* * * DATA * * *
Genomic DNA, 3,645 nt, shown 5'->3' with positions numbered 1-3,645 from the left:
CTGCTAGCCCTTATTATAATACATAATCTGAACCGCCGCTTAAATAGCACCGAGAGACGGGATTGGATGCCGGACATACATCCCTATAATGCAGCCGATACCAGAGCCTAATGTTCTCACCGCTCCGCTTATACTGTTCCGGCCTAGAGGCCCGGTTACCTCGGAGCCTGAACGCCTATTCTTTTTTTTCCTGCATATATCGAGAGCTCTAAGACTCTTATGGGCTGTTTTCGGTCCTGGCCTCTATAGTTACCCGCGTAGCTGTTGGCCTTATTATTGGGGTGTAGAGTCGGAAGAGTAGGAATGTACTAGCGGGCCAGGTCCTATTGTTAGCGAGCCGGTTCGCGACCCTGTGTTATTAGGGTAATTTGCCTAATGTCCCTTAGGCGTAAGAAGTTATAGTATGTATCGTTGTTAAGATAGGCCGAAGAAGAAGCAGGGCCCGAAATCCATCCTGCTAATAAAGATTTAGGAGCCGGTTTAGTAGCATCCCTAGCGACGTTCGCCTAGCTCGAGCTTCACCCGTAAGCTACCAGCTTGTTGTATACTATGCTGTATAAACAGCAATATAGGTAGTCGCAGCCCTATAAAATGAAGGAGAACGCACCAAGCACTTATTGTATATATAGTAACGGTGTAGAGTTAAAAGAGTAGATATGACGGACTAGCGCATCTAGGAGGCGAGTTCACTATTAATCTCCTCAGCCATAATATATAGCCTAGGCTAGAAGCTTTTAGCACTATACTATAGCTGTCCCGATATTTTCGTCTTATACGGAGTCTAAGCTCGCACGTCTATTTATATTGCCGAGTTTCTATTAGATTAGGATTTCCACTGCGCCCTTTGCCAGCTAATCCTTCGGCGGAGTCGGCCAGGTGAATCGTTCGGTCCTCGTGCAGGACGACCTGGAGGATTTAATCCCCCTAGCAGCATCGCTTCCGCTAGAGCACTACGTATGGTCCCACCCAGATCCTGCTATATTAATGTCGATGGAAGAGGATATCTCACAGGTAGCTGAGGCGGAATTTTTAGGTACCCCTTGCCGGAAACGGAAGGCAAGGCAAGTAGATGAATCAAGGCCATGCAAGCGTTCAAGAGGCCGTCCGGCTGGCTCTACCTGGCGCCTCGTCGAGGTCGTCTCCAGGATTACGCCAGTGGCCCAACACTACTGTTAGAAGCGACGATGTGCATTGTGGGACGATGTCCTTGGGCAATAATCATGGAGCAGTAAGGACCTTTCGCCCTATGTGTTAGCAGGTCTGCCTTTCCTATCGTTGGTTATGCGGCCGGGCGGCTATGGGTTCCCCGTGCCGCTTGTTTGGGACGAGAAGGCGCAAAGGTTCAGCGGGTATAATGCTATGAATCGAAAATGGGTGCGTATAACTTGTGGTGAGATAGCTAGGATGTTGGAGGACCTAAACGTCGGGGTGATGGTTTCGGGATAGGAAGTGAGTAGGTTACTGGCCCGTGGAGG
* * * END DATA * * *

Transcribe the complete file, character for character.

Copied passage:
Genomic DNA, 3,645 nt, shown 5'->3' with positions numbered 1-3,645 from the left:
CTGCTAGCCCTTATTATAATACATAATCTGAACCGCCGCTTAAATAGCACCGAGAGACGGGATTGGATGCCGGACATACATCCCTATAATGCAGCCGATACCAGAGCCTAATGTTCTCACCGCTCCGCTTATACTGTTCCGGCCTAGAGGCCCGGTTACCTCGGAGCCTGAACGCCTATTCTTTTTTTTCCTGCATATATCGAGAGCTCTAAGACTCTTATGGGCTGTTTTCGGTCCTGGCCTCTATAGTTACCCGCGTAGCTGTTGGCCTTATTATTGGGGTGTAGAGTCGGAAGAGTAGGAATGTACTAGCGGGCCAGGTCCTATTGTTAGCGAGCCGGTTCGCGACCCTGTGTTATTAGGGTAATTTGCCTAATGTCCCTTAGGCGTAAGAAGTTATAGTATGTATCGTTGTTAAGATAGGCCGAAGAAGAAGCAGGGCCCGAAATCCATCCTGCTAATAAAGATTTAGGAGCCGGTTTAGTAGCATCCCTAGCGACGTTCGCCTAGCTCGAGCTTCACCCGTAAGCTACCAGCTTGTTGTATACTATGCTGTATAAACAGCAATATAGGTAGTCGCAGCCCTATAAAATGAAGGAGAACGCACCAAGCACTTATTGTATATATAGTAACGGTGTAGAGTTAAAAGAGTAGATATGACGGACTAGCGCATCTAGGAGGCGAGTTCACTATTAATCTCCTCAGCCATAATATATAGCCTAGGCTAGAAGCTTTTAGCACTATACTATAGCTGTCCCGATATTTTCGTCTTATACGGAGTCTAAGCTCGCACGTCTATTTATATTGCCGAGTTTCTATTAGATTAGGATTTCCACTGCGCCCTTTGCCAGCTAATCCTTCGGCGGAGTCGGCCAGGTGAATCGTTCGGTCCTCGTGCAGGACGACCTGGAGGATTTAATCCCCCTAGCAGCATCGCTTCCGCTAGAGCACTACGTATGGTCCCACCCAGATCCTGCTATATTAATGTCGATGGAAGAGGATATCTCACAGGTAGCTGAGGCGGAATTTTTAGGTACCCCTTGCCGGAAACGGAAGGCAAGGCAAGTAGATGAATCAAGGCCATGCAAGCGTTCAAGAGGCCGTCCGGCTGGCTCTACCTGGCGCCTCGTCGAGGTCGTCTCCAGGATTACGCCAGTGGCCCAACACTACTGTTAGAAGCGACGATGTGCATTGTGGGACGATGTCCTTGGGCAATAATCATGGAGCAGTAAGGACCTTTCGCCCTATGTGTTAGCAGGTCTGCCTTTCCTATCGTTGGTTATGCGGCCGGGCGGCTATGGGTTCCCCGTGCCGCTTGTTTGGGACGAGAAGGCGCAAAGGTTCAGCGGGTATAATGCTATGAATCGAAAATGGGTGCGTATAACTTGTGGTGAGATAGCTAGGATGTTGGAGGACCTAAACGTCGGGGTGATGGTTTCGGGATAGGAAGTGAGTAGGTTACTGGCCCGTGGAGG